Columbia, SC (WLTX) -- An updated plan was unveiled Thursday, with the goal of making it easier for new businesses to open in Columbia's Five Points.

This follows the closure of long-time businesses, like Sylvan & DuBose Jewelers, who called Five Points home since the late 1940's.

"When visitors come in, they see the Main Street corridor, they see the Vista and they see Five Points," said April Lucas, a resident of the nearby Shandon community.

At Thursday's press conference, business owners, neighborhood leaders and elected officials announced a new "10-Point Plan to Renew Five Points".

"We've had closings of long-term businesses, we've had late night bars losing their licenses, we've had iconic businesses moving or closing, and we have vacant buildings. We've had an uptick in crime," said Daniel Rickenmann, Columbia City Councilman for District 4.

The vision for Five Points is to make it an 18-hour experience - a place where you can eat breakfast, walk around and shop, and continue the fun through the evening. This could also include a work-play setting in the future.

"The key for making Five Points successful today is not more incentives. It's removing the disincentives. Make it easier to get a permit, wipe out those up-front fees that are deal killers," said Joe Taylor, Former South Carolina Commerce Secretary. "I've seen it take five months, five months to get a simple building permit down here. Approval of up to 15 different commissions and people. We've got to streamline that. That's just too difficult. We're competing every day for investment in Columbia and investment in Five Points...The little guy is who's getting killed."

Officials say the new plan was written by those who best understand the issues the area faces. It's a plan that's specific to the Five Points area.

"Is this an ambitious plan? No. Really, it's a simple business plan and we need to make sure as we move forward this plan becomes a plan that's set in place, that's focused on Five Points, that doesn't get diluted and become a catch-all for every other area," said Rickenmann.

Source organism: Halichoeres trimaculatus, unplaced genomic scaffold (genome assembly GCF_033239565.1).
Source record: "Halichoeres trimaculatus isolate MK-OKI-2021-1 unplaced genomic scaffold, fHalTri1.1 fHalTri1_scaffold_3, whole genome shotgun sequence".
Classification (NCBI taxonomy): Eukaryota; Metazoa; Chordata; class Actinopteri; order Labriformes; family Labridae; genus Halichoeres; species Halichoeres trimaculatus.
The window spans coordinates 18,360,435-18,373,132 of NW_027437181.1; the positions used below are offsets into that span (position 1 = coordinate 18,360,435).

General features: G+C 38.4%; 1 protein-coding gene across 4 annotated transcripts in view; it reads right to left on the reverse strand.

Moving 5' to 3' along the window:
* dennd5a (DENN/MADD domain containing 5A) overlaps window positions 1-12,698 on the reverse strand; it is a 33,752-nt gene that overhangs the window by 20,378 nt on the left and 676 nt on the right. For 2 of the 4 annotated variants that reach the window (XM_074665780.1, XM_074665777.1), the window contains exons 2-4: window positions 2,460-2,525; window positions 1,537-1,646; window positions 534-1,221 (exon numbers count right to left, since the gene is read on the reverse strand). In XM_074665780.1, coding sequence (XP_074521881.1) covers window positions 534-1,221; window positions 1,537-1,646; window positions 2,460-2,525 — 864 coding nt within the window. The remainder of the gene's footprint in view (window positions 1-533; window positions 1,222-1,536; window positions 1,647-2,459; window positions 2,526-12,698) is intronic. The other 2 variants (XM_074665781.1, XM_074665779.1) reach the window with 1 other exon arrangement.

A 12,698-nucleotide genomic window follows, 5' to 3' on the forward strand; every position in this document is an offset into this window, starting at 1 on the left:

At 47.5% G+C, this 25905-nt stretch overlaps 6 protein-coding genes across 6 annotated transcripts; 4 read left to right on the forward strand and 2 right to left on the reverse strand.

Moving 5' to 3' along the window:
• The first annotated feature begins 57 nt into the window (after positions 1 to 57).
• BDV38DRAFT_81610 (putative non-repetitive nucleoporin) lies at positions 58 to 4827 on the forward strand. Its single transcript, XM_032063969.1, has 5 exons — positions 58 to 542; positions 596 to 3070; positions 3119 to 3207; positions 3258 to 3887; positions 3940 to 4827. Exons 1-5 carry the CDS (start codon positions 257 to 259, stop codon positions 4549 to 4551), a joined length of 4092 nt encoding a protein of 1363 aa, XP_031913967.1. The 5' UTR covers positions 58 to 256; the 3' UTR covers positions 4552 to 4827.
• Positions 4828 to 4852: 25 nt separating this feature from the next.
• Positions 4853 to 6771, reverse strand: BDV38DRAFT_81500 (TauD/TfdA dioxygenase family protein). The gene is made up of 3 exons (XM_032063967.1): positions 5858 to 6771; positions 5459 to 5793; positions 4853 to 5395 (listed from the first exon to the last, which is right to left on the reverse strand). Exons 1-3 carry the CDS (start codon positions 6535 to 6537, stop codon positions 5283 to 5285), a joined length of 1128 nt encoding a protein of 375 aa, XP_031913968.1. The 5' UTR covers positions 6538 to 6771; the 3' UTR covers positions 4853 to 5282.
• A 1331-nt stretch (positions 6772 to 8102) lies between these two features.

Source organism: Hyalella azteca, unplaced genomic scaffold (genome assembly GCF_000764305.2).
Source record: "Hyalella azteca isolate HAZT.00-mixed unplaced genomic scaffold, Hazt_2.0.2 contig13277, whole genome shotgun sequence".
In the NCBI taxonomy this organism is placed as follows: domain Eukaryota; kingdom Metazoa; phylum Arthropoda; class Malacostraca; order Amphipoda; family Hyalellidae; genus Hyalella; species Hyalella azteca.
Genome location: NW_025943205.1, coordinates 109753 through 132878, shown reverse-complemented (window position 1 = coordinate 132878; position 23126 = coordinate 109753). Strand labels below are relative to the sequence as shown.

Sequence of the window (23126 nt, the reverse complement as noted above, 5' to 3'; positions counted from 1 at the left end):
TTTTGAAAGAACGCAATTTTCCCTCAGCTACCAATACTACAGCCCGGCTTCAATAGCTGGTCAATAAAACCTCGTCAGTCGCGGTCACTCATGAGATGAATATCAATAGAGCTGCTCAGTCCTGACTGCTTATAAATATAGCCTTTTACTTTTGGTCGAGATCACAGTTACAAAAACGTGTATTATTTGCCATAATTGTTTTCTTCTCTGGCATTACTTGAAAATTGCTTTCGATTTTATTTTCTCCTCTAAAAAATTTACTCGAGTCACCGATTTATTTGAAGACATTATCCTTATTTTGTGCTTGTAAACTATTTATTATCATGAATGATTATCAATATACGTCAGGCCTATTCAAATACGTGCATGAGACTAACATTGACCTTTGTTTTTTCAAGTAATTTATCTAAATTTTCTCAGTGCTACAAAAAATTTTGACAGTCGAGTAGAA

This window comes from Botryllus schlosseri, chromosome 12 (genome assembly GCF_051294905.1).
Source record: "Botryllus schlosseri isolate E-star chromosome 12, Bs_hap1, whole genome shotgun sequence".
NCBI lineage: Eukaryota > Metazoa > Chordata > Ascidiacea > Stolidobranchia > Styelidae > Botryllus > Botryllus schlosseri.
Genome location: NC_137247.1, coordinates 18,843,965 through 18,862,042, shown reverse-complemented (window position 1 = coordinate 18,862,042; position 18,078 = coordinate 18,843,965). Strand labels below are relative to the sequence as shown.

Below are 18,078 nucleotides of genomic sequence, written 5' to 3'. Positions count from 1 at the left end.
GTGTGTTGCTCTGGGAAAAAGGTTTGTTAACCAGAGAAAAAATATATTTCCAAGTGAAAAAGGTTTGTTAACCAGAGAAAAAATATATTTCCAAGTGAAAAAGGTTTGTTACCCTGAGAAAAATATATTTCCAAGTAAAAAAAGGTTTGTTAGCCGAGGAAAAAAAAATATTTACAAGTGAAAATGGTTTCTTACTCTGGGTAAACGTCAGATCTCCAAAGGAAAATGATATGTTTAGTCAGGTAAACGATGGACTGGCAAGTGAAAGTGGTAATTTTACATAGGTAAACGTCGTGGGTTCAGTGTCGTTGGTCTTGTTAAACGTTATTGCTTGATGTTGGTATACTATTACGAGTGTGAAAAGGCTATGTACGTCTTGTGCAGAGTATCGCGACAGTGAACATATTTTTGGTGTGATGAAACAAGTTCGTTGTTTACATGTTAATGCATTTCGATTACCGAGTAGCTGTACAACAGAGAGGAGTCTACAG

A 10-Point Plan already exists, and most of the points remained the same.

The new plan names more ways to make it faster and more affordable for new businesses to open.

The 10-Point Plan to Renew Five Points:

  1. Set a 36-month duration 
  2. Improve the city parking lot appearance
  3. Waive water & sewer expansion fees
  4. Make grease trap requirement flexible
  5. Streamline the permitting process 
  6. Increase parking access and availability
  7. Preview and modernize the Five Points zoning overlay 
  8. Expand sidewalk dining
  9. Hold City of Columbia Economic Development Office accountable
  10. Universities and colleges look for possible ways to promote weekend on-campus social activities

"There are some very easy things that we can fix that are a part of this plan that will change the climate of business culture down here as we know it now," said Amy Beth Franks, owner of The Gourmet Shop, which is celebrating its 40th year in business in Five Points.

"When I see empty store fronts in Five Points, I don't see a coming apocalypse for our neighborhood. I see a time of tremendous opportunity. Opportunity not only for Five Points, but also for the kinds of small, family-owned businesses that have called Five Points home for over a century," said Steve Cook, the President of Five Points Association and owner of Saluda's restaurant. "As some of these empty store fronts transition from college bars into restaurants, streamlining the permitting process, easing the impact fees and making the grease trap requirements more flexible will bring the right kind of businesses to Five Points."

City councilmembers tell us they're working to present the updates in the plan to council.

"A lot of the businesses, particularly along Harden Street, are only open in the evening or late at night. So if you come through here or even walk down the street right now, you'll see a lot of closed doors, a lot of dirty sidewalks, and those flat out don't make a good impression when you bring a retailer through town," said Rox Pollard, Colliers International Vice President and Director of Retail Services.

If successful, city leaders say the plan could be used to help improve other areas of the city.

"A kind of improvement that's going to enhance not only Five Points, but surrounding neighborhoods. M.L. King, Waverly, Lion Street. It's going to be powerful," said Ed McDowell, Columbia City Councilman for District 2.